Standard Talk (15 mins) Australian Society for Fish Biology Conference 2022

Changes in size and distribution of dolphinfish Coryphaena hippurus on the Australian east coast (#7)

Felicity E Osborne 1 , Julian G Pepperell 2 , Ross G Dwyer 1 , Andrew D Olds 1 , Daniel J Smith 3 , Samuel M Williams 3 4 , Ben L Gilby 1
  1. University of the Sunshine Coast, Sippy Downs, QLD, Australia
  2. Pepperell Research & Consulting Pty Ltd, Noosaville, QLD , Australia
  3. Department of Agriculture and Fisheries, Brisbane , QLD , Australia
  4. The University of Queensland, Molecular Fisheries Laboratory, School of Biomedical Sciences, St Lucia, QLD , Australia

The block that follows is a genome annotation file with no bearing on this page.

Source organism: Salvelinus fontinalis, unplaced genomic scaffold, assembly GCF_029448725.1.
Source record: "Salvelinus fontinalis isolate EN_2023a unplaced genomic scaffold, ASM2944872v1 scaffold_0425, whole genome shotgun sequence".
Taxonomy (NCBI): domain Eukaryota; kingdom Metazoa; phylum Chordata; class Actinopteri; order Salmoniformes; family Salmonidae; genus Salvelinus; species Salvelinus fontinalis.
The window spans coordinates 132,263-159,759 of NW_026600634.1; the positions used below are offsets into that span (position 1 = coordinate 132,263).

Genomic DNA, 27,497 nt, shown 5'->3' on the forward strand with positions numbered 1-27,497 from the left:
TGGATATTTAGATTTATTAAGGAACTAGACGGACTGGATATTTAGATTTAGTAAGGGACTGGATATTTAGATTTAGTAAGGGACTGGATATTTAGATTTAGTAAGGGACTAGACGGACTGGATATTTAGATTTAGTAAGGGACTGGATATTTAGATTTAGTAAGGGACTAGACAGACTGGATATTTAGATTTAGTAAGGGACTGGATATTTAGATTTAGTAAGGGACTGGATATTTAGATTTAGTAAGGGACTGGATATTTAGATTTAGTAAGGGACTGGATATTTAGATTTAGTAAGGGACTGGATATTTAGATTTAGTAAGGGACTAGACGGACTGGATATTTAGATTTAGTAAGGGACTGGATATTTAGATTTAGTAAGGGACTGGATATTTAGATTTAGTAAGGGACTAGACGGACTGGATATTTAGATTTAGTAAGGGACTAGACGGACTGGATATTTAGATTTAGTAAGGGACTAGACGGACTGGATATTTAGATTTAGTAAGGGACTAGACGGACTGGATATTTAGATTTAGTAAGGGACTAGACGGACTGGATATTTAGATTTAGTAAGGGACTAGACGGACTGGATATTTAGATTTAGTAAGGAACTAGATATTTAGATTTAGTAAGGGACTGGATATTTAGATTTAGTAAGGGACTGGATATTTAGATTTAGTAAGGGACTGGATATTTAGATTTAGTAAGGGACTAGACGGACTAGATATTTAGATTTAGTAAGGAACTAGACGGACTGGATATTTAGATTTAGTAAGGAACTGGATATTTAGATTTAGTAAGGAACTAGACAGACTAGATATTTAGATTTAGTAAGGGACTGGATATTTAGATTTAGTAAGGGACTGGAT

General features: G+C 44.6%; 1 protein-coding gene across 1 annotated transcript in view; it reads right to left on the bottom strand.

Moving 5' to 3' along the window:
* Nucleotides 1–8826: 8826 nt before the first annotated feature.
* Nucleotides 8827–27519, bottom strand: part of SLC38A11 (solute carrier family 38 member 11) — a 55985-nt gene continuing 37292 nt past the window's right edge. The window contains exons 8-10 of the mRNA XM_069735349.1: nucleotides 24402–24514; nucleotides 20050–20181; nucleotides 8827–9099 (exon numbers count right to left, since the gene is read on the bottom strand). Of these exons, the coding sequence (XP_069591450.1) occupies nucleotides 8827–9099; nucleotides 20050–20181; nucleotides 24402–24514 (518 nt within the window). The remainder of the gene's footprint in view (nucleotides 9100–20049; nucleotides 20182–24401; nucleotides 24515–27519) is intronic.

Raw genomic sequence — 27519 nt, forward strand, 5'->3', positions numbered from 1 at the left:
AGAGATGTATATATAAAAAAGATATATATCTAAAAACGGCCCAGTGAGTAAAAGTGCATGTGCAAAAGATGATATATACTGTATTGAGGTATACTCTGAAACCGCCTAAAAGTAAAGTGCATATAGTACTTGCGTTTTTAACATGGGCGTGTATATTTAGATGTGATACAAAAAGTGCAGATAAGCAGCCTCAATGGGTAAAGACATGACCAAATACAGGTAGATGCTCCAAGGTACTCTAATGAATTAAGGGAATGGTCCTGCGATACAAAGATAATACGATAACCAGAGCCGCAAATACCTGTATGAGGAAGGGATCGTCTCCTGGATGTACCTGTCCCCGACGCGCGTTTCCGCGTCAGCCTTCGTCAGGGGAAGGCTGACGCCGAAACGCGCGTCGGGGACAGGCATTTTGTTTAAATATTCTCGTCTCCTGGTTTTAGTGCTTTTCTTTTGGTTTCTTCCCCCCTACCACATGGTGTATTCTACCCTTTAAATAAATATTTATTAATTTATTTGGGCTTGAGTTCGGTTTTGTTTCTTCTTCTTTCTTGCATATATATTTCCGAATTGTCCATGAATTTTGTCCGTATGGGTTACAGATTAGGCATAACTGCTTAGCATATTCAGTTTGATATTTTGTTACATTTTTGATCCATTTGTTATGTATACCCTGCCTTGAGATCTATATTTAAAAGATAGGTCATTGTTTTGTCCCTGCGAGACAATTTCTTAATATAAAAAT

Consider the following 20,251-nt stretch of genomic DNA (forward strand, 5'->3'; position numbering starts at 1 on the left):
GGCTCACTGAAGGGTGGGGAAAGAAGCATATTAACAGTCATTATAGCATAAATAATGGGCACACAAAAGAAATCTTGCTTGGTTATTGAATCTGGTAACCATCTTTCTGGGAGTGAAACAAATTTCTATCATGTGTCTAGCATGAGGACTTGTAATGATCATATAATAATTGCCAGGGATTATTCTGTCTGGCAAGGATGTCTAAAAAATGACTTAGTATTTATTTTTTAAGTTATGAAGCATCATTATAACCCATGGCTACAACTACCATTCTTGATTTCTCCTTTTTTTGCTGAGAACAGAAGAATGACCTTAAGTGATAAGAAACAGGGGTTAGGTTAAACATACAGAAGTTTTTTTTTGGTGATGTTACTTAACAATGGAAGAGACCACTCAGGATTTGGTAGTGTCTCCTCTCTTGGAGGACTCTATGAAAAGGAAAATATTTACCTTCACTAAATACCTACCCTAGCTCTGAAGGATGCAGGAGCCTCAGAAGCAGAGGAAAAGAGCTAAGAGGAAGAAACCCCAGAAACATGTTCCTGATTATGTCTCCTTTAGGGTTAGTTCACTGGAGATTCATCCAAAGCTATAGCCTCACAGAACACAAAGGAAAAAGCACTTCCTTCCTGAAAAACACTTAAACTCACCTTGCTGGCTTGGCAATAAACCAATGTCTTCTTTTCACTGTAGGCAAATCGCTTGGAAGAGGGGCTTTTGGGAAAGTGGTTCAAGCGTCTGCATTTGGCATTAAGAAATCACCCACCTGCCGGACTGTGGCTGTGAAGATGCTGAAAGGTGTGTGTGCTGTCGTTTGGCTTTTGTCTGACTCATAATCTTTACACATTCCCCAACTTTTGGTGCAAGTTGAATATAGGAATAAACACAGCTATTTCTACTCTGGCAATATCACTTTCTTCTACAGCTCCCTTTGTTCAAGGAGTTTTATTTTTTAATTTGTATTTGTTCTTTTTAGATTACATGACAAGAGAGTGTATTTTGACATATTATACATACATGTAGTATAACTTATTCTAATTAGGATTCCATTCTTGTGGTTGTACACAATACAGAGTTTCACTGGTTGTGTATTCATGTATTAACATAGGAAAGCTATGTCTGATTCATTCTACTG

Rapid changes in ocean characteristics have caused changes in species geographical range, as marine species are forced to acclimate or shift to more suitable conditions. Dolphinfish Coryphaena hippurus are highly migratory coastal-epipelagic species, whose temporal and spatial movements have been linked to changes in water temperature and are an important target for both recreational and commercial fishers. We assessed past and present distributions of dolphinfish by assessing the effects of ocean attributes (like sea surface temperature and primary productivity) on the distribution and movement of dolphinfish over time. Dolphinfish catch data was derived from the NSW DPI Game Fish Tagging Program from 2002-2020. We found that records of dolphinfish captures are changed in non-linear directions over time, being most northerly in 2010; this was possible related to SST. The average size of dolphinfish captured has increased over time, with larger fish typically recorded in locations with higher sea surface temperatures, lower primary productivity, higher velocity current flow and in water depths between 2000 and 3000 m. Understanding how marine species utilise ocean attributes in response to climate change and the implications the effects of climate change have on marine species is vital for the management of current and future fisheries and ocean health.